A child who grows up safe, healthy and happy is generally more likely to be happy and successful and more capable of taking advantage of a mostly capitalist system, than a child who, from a very young age, learns that life is horribly difficult and that if she gets sick, her mom will be crying herself to sleep every night because she won't be able to make the rent and pay for the doctor on her minimum wage.

I honestly feel ashamed that in my own country, in my own community, the poor and marginalized have less of a chance of living to a ripe old age than in places where there are civil wars or a much lower GDP.

Finally, I think it naive to even say that the health care system in America is capitalist; I'd go so far as to say that a monopoly exists in terms of HMOs and insurance companies. Health care in American is in a terrible state because insurance companies are now so powerful that lobbyists hold more sway over representatives than the people do.


However, as is my dorky nature, I don't think things are hopeless. If you ever feel like taking action, www.results.org does great work. Even if hunger or poverty or microcredit isn't your big cause and/or you don't want to lobby your Congressperson in person, they do a lot with health care issues, too if that's what speaks to you, and you can just write letters. Right now this is one of the important ones:
http://www.results.org/website/article.asp?id=2653











 
beetlebum Posted: Tue Apr 3 12:45:38 2007 Post | Quote in Reply  
  ...aaaaaand, that was the longest post ever. i'm sorry!


 
addi Posted: Tue Apr 3 12:48:33 2007 Post | Quote in Reply  
  beetlebum said:
>...aaaaaand, that was the longest post ever. i'm sorry!

no..it was a wonderful post. I only wish it had some merit

: )


 
beetlebum Posted: Tue Apr 3 12:50:03 2007 Post | Quote in Reply  
  addi said:
>beetlebum said:
>>...aaaaaand, that was the longest post ever. i'm sorry!
>
>no..it was a wonderful post. I only wish it had some merit
>


??


 
addi Posted: Tue Apr 3 13:01:56 2007 Post | Quote in Reply  
  Kira said:

>Indeed so. But as always, a smiley fixes everything.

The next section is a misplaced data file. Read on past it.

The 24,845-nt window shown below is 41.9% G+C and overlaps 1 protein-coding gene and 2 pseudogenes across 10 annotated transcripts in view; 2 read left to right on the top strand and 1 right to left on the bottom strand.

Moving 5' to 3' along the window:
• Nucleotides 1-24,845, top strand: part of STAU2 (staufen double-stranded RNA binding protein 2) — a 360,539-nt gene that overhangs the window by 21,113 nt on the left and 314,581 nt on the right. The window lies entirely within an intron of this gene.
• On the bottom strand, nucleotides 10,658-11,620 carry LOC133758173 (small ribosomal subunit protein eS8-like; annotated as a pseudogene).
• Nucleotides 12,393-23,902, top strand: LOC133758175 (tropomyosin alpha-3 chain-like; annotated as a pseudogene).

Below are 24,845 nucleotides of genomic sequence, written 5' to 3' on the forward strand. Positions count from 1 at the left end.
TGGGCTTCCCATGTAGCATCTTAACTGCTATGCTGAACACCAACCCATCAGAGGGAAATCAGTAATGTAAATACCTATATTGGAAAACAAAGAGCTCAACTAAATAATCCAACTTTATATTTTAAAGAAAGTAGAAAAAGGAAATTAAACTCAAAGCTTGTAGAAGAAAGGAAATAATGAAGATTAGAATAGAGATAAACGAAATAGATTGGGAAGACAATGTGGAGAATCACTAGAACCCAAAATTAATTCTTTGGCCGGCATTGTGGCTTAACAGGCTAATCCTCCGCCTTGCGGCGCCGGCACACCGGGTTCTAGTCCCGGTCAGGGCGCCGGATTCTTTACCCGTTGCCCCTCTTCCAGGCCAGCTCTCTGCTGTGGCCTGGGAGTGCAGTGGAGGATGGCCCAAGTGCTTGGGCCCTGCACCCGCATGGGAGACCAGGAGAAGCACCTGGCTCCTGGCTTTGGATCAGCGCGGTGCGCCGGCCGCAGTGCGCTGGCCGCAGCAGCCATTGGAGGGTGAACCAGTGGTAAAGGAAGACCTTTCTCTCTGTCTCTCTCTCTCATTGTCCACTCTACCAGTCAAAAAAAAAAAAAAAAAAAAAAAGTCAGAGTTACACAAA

Guilty as charged. The overuse of smiley's where it's not really sincere is lame. When I don't mean it I'll try not to use them down the road...and in your case I don't mean to smile.

I could give a crap if your opinion of the best food, or greatest movie, etc..differs from mine. I mean...really, it just doesn't matter much, does it.
But on serious topics with serious real world consequences if you have a strong feeling about something, then by all means state your case. But back it up with some logic and facts and research and common sense. Otherwise be prepared for some blunt and harsh retorts coming your way.
I've lost all patience for stupidy in government matters. It's dangerous. I've had to put up with neo-cons and right-wingers running the show for the past 6 years and in the process running our country to hell in a hand basket.
I have no patience for your "let the poor help themselves" mentality.

Beetlebum just made some points and backed it up coherantly and with reason. You do the same and you won't hear peep from me.

So deal with it, Ms. Passive-Agressive.


 
addi Posted: Tue Apr 3 13:03:06 2007 Post | Quote in Reply  
  beetlebum said:

>??

I was joking, of course.

It was very well thought out, bbum.


 
beetlebum Posted: Tue Apr 3 13:52:16 2007 Post | Quote in Reply  
  Kira said:

>
>Whatever anyone charges in this country, whatever their industry - it is the consumer's choice to pay. Drug companies and insurance companies, etc., are not holding health care hostage. They have a service to offer and the price at which they offer it is their incentive. If they are the only ones who can give this service, they earned that position. If I cannot pay it's my problem, and I will look elsewhere.
>
>
Almost done. I was just thinking about this statement as I was folding clothes.

I really disagree with you on this point. It isn't the consumer's choice whether or not to pay, in the sense that it's a consumer's choice to pay for brand name or generic ketchup, or to pay or not pay for ketchup.

I mean, if somebody is holding your health or life hostage, I guess you have the choice to die early or ride out the sickness and perhaps in the meantime lose your job, but I wouldn't really call that a reasonable choice. Especially considering that something as simple as strep throat can be deathly.